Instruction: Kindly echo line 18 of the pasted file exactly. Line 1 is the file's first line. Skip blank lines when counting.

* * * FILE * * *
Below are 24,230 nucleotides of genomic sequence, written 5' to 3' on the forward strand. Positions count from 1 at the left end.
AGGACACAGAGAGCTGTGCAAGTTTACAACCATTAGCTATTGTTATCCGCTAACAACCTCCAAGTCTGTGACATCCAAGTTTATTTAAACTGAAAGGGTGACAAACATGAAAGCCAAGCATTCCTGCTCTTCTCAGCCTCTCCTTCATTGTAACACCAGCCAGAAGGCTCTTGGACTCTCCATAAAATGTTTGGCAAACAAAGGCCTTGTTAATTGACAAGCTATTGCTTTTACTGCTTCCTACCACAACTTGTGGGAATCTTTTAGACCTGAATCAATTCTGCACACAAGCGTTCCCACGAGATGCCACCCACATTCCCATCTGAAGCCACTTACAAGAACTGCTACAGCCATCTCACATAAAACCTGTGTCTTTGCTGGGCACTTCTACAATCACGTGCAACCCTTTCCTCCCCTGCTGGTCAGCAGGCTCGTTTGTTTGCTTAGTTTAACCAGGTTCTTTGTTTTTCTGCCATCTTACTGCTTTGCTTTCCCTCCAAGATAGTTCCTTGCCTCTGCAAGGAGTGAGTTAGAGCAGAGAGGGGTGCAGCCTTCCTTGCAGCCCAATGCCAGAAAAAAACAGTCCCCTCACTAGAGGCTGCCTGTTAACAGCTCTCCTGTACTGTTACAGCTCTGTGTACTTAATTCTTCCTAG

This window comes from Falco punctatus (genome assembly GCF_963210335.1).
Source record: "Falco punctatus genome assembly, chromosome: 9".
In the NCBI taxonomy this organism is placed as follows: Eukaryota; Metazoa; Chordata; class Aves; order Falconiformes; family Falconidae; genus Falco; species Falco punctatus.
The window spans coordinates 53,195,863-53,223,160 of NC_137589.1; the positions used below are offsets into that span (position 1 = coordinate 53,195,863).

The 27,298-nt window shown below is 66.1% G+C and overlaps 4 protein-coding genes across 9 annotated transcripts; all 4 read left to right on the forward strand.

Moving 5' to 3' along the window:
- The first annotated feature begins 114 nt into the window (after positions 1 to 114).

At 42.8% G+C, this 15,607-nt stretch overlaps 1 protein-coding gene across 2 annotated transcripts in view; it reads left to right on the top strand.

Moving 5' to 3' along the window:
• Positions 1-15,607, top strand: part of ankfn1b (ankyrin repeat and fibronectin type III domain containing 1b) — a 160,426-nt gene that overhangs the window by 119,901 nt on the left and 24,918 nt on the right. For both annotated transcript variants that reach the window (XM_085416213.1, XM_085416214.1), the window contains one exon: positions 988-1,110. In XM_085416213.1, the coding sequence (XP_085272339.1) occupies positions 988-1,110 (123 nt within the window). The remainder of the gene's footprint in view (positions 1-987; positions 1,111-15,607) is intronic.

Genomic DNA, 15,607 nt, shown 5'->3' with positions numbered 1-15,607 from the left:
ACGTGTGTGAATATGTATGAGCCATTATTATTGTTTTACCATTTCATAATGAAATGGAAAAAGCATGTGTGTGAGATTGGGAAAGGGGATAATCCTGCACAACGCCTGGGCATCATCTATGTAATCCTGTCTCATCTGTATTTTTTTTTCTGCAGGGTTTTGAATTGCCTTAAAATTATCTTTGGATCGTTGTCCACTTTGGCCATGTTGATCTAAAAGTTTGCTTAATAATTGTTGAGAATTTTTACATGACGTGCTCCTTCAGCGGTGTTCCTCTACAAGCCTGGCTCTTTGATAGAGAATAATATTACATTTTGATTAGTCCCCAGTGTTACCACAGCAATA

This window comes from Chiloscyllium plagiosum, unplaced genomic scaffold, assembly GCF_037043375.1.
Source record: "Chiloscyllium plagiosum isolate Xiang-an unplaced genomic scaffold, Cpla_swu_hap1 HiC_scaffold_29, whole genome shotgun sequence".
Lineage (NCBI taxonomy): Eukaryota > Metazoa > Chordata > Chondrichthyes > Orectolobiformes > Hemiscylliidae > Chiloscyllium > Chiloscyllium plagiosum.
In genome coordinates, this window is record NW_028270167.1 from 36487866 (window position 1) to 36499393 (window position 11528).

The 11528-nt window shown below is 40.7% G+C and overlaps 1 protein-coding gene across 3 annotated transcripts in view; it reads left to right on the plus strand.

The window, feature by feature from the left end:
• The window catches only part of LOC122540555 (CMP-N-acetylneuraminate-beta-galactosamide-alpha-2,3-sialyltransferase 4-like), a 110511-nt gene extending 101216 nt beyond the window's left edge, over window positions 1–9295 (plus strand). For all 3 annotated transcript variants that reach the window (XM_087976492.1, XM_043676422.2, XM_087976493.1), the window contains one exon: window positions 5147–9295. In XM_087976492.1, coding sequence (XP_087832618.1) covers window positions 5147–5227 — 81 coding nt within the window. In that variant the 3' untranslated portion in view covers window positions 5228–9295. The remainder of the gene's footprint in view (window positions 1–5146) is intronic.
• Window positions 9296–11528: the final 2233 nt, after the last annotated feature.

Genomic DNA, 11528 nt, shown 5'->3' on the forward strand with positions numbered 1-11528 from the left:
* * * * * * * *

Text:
In genome coordinates, this window is record NW_028270167.1 from 36487866 (window position 1) to 36499393 (window position 11528).